CHANGES TO THE EUROPEAN STANDARDS
For motorcyclist's protective clothing
Standards ordinarily undergo review and, if circumstances require, revision every five years. This enables the documents to maintain pace with, for example, changes in risk and advances in materials and manufacturing technology.
Since the first versions of the European Standards for motorcyclists’ protective clothing and equipment were published, they have also been through the revision process, although generally at in excess of the normal, five-year period.
- EN 1621-1:1997 (limb impact protectors) was revised and reissued as EN 1621-1:2012
- EN 1621-2:2003 (back protectors) was revised and reissued as EN 1621-2:2014
- EN 13594:2002 (gloves) is now available as EN 13594:2015
- EN 13634:2002 (footwear) is the exception in that it has gone through three revisions;
inXXXX 2010 and 2014 (this standard is administered by the protective footwear standards committee, rather than the committee responsible for motorcycle clothing).
- EN 1621-4:2013 is not yet due for revision, although an amendment might be issued, and EN 1621-3 (chest protectors) is yet to be published for the first time.
The standard for protective clothing (jackets, trousers and one-piece or divided suits) – EN 13595, Parts 1, 2, 3 and 4 – first published in 2002, has been undergoing its first revision. Radical and controversial changes have been proposed to this standard, many of them motivated by the impact of the legislative changes on Personal Protective Equipment. These have been incorporated in the draft European Standard prEN 17092 and include significantly reducing the areas of enhanced abrasion protection and introducing a new impact abrasion test, using an updated version of the Darmstadt machine which was originally proposed – and rejected – for the first version of the standard.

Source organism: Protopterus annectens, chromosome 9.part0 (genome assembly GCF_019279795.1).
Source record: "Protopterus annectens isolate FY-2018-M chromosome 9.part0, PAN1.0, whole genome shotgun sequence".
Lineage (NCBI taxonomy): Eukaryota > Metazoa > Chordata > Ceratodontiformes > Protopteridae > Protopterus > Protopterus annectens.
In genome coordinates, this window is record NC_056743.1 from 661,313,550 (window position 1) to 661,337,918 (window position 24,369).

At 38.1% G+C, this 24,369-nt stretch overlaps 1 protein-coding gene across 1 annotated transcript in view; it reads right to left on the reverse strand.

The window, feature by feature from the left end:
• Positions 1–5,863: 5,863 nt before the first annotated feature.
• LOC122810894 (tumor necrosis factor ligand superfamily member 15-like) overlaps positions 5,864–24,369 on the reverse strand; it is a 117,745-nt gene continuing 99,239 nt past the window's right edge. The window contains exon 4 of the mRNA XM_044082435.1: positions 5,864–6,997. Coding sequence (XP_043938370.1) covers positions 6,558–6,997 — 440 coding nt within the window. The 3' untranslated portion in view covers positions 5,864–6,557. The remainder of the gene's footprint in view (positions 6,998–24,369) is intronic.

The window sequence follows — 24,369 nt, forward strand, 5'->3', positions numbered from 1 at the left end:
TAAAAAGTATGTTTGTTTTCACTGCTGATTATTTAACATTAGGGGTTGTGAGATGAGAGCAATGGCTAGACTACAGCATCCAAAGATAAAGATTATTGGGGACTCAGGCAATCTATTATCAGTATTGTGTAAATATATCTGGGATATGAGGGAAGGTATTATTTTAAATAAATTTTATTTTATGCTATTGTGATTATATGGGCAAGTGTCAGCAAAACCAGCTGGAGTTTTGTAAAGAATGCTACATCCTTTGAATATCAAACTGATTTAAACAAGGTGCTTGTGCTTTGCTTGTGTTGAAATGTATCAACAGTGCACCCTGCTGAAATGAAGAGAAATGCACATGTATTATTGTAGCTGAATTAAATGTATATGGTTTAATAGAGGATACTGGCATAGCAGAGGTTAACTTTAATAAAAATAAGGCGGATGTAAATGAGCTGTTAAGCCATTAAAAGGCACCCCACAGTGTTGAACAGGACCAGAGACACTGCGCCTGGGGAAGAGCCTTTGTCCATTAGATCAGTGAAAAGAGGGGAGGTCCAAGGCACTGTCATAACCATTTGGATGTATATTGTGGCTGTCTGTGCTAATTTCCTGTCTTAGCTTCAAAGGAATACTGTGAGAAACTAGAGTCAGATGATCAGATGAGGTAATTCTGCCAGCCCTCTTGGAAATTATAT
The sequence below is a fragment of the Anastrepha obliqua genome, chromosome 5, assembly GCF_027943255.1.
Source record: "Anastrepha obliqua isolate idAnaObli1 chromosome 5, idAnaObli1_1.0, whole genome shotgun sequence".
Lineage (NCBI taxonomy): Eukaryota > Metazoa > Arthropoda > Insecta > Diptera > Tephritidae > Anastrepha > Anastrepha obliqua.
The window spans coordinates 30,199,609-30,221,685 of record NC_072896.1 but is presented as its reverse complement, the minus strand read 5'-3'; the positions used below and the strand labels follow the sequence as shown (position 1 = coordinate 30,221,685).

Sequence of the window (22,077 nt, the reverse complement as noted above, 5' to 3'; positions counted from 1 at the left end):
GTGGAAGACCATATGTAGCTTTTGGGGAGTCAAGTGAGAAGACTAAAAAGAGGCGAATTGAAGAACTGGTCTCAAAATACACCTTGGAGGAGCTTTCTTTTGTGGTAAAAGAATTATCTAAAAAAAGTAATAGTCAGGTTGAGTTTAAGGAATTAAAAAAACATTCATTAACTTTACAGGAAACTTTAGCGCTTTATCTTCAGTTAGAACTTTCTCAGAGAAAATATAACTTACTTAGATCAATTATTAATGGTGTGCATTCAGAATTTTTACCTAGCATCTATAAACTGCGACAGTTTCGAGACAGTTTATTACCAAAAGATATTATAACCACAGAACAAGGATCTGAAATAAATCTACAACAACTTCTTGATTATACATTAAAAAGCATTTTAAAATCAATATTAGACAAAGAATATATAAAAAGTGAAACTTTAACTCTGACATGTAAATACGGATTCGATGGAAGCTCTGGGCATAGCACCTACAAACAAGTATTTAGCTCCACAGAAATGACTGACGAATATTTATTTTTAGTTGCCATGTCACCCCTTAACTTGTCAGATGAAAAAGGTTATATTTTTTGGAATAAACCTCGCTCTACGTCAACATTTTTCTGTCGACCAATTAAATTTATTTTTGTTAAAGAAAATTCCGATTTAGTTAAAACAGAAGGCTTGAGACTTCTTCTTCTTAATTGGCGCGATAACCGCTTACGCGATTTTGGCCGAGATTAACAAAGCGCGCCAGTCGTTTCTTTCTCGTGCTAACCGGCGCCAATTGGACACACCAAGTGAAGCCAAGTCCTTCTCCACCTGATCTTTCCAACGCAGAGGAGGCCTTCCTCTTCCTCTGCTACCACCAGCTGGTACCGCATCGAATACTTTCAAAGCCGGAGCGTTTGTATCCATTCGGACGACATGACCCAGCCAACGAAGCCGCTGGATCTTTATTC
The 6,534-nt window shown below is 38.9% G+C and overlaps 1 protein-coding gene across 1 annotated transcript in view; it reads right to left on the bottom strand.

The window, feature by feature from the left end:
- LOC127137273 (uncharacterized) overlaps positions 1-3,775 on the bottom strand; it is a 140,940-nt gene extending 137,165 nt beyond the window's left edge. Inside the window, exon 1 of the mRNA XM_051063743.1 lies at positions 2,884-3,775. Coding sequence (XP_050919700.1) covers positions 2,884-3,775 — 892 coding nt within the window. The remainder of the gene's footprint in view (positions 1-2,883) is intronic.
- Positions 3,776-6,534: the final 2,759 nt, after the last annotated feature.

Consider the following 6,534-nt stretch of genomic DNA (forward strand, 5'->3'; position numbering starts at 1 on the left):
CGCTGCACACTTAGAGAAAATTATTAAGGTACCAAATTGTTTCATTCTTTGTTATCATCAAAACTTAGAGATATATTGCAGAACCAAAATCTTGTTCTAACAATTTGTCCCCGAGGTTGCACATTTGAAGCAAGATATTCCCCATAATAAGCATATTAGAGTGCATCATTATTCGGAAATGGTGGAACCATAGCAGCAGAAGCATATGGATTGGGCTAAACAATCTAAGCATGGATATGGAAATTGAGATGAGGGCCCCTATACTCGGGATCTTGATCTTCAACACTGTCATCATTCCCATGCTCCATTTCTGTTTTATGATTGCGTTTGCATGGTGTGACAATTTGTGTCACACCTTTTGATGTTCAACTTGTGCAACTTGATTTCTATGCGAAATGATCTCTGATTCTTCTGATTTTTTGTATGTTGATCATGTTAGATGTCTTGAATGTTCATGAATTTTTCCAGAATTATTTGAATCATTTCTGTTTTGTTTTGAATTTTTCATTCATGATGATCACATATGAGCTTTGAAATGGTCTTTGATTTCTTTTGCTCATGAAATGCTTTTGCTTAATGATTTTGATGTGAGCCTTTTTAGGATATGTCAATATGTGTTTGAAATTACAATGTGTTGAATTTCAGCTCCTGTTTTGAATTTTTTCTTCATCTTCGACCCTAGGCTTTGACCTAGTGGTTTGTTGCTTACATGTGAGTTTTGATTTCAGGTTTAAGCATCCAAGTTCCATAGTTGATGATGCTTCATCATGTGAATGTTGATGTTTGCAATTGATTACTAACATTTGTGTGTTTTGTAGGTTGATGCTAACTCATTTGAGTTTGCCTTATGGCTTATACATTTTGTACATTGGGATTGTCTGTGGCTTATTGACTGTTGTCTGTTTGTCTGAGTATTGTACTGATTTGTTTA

With limited time to respond to the introduction of the PPE Regulation, manufacturers whose product development programmes are seldom shorter than two years find themselves in a situation where they need to have products certified by 21st April 2018, when the revised standard might not be available until after that date.
The draft European Standard prEN 17092 therefore takes on the appearance of a document based on the test performance garments currently in development can achieve – a “rubber stamp standard”, rather than a set of requirements to which those garments should aspire. This is understandable, given the fast-approaching legislative deadline, as it will enable manufacturers to label garments mid-production, but it also creates the situation whereby the revised standard, in its present draft form, is considered to be significantly lower in severity than the document it is to replace.
There are several steps still to go before the proposed revision to the European Standard for motorcyclists’ protective clothing can be finalised. Contact the PVA-PPE Group for details of the prevailing situation.